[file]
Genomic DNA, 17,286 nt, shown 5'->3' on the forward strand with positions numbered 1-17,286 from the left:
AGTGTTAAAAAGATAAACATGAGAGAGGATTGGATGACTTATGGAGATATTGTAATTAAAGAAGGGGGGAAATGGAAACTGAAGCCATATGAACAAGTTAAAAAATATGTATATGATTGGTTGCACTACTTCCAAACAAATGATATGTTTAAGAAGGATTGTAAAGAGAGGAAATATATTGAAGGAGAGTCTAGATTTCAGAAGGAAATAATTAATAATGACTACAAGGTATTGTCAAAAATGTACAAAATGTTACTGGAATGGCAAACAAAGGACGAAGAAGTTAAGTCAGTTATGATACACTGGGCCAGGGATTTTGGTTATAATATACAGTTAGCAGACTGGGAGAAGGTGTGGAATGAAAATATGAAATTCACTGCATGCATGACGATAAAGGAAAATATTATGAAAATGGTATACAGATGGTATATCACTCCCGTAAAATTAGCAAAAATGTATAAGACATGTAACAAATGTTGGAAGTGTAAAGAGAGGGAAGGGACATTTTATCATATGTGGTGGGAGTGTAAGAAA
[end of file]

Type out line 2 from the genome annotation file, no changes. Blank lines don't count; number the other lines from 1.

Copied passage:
AGTGTTAAAAAGATAAACATGAGAGAGGATTGGATGACTTATGGAGATATTGTAATTAAAGAAGGGGGGAAATGGAAACTGAAGCCATATGAACAAGTTAAAAAATATGTATATGATTGGTTGCACTACTTCCAAACAAATGATATGTTTAAGAAGGATTGTAAAGAGAGGAAATATATTGAAGGAGAGTCTAGATTTCAGAAGGAAATAATTAATAATGACTACAAGGTATTGTCAAAAATGTACAAAATGTTACTGGAATGGCAAACAAAGGACGAAGAAGTTAAGTCAGTTATGATACACTGGGCCAGGGATTTTGGTTATAATATACAGTTAGCAGACTGGGAGAAGGTGTGGAATGAAAATATGAAATTCACTGCATGCATGACGATAAAGGAAAATATTATGAAAATGGTATACAGATGGTATATCACTCCCGTAAAATTAGCAAAAATGTATAAGACATGTAACAAATGTTGGAAGTGTAAAGAGAGGGAAGGGACATTTTATCATATGTGGTGGGAGTGTAAGAAA